September 9th-15th, 2013 (St. Louis, USA)
Round #1 – Monday, 9 September 2013
| Round 1 | Round 2 | Round 3 | Round 4 | Round 5 | Round 6 |
What a fantastic round to the inaugural Sinquefield Cup! Two decisive games with tremendous tension. The game of the day had to be Magnus Carlsen’s win over an ambitious Gata Kamsky who drummed up what appeared to be a strong attack. Lev Aronian fought very hard to equalize against Hikaru Nakamura.
Tension was thick on both boards today.
GM Maurice Ashley’s color commentary was ESPN-worthy.
There was so much anticipation of today’s opening round. The Sinquefield Cup spared no expense to make this an unforgettable event. Local television crews were on hand to give media coverage and the event would feature a star-studded commentary team (GM Yasser Seirawan and WGM Jennifer Shahade team with GM Maurice Ashley) to bring the action to thousands of viewers.
After an eventful day of press-related events, the tournament got off to an exciting start and the first decisive result came in Nakamura-Aronian. During a Closed Ruy Lopez, white seized a slight positional pull, but Aronian had defensive resources.
After tension in the position, Aronian finally arrived at equality with 28.Nd2 Bxb3 29.Nxb3 Qxa4 30.Nxc5 only to blunder with 30…Qb5?? promptly losing the exchange. Nakamura banged out 31.Qxb5 axb5 32.Nd7 and Aronian went down with a whimper resigning at move 41.
There was a lot of attention of Carlsen, the world’s top-rated player. He will be facing Viswanathan Anand in November for the World Championship and many wondered whether he would be hiding preparation. It turns out that he played a normal if not “tepid” opening as characterized by GM Maurice Ashley.
Carlsen worked the rust off in impressive fashion.
Photo by Sabrina Chevannes.
The position certainly had none of the dynamic play expected by two fierce fighters, but then Kamsky unfurled a rather crude plan of storming the white king’s position. Fans and the commentators gasped at Kamsky’s 14…h5!? which GM Nigel Short though was overambitious. We would then be treated to a wonderful lesson is how to repel a pawn storm.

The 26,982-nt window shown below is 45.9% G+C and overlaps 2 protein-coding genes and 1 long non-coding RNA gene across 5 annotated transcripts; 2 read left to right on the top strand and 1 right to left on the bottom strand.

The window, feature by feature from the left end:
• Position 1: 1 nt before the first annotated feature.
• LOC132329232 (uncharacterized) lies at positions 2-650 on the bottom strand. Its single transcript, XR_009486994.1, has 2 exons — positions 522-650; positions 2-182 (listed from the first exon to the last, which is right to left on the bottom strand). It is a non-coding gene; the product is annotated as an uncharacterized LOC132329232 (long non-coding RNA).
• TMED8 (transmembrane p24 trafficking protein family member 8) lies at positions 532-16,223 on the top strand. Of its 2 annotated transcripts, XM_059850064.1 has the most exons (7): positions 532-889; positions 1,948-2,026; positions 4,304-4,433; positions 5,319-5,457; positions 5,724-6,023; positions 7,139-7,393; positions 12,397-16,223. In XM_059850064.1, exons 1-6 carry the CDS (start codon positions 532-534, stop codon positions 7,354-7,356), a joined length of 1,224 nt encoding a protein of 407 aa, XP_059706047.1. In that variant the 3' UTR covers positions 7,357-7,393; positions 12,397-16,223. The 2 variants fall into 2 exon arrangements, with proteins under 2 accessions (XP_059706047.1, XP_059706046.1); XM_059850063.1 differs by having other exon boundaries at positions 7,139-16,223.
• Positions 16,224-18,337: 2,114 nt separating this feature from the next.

Moves later after 25…f5, black had established a formidable pawn storm and the question became whether black’s attack would arrive before white’s queenside invasion of the c-file. The answers came soon enough. Carlsen then played a star move of 30.f3! which threatens to either close off the kingside or shred black’s pawn mass. Houdini gave +.4 evaluation, but the impact on the position was greater. The momentum had shifted.
~Carlsen on 27.Rc2! and 30.f3 plan
In just a few moves, it became clear that the black king was the monarch in danger as the menacing double rooks lay in wait on the c-file. Throughout Carlsen appeared calm and it was clear that he had things under control all along. The battering ram along the c-file came into play after 33.Rc7+ Re7 34.Bxf6! Kxf6 35.Rc8! (+6.75 Houdini).
The black king scrambled for cover, but white pieces had invaded and the unusual mating attack initiated by 46.Kf3+ Kf6 47.Qg8! The king was cornered. Outstanding performance by Carlsen! He mentioned afterwards that he may have been a bit rusty and perhaps this is a good test before his match with Anand. He seemed to be impressed with the conditions of his first tournament in the U.S.
The venue had many, many visitors and yesterday there was a line snaking around the venue seeking autographs. The Armenians came by donning flags to see their national hero and of course Nakamura was a local favorite. There has not been this level of excitement for quite some time and perhaps America is ready for another chess renaissance not seen since Bobby Fischer.
Hikaru Nakamura 1, Magnus Carlsen 1
Levon Aronian 0, Gata Kamsky 0